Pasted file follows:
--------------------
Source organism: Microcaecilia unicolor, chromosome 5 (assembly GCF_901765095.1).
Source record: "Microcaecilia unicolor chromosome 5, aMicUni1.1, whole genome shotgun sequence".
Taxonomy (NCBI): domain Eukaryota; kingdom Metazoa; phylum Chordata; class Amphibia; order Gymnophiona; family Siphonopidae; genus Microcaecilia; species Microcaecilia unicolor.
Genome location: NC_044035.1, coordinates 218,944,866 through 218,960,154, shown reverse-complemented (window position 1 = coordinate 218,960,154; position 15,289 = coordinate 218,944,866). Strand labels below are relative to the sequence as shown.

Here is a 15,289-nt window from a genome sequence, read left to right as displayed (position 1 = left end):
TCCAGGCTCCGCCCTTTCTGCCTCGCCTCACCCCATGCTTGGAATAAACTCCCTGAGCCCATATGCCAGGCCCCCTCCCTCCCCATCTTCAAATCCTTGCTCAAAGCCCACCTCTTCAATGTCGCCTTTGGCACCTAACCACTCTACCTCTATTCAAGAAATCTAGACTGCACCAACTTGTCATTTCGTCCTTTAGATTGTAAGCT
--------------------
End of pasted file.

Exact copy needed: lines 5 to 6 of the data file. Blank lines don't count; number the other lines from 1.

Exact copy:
Here is a 15,289-nt window from a genome sequence, read left to right as displayed (position 1 = left end):
TCCAGGCTCCGCCCTTTCTGCCTCGCCTCACCCCATGCTTGGAATAAACTCCCTGAGCCCATATGCCAGGCCCCCTCCCTCCCCATCTTCAAATCCTTGCTCAAAGCCCACCTCTTCAATGTCGCCTTTGGCACCTAACCACTCTACCTCTATTCAAGAAATCTAGACTGCACCAACTTGTCATTTCGTCCTTTAGATTGTAAGCT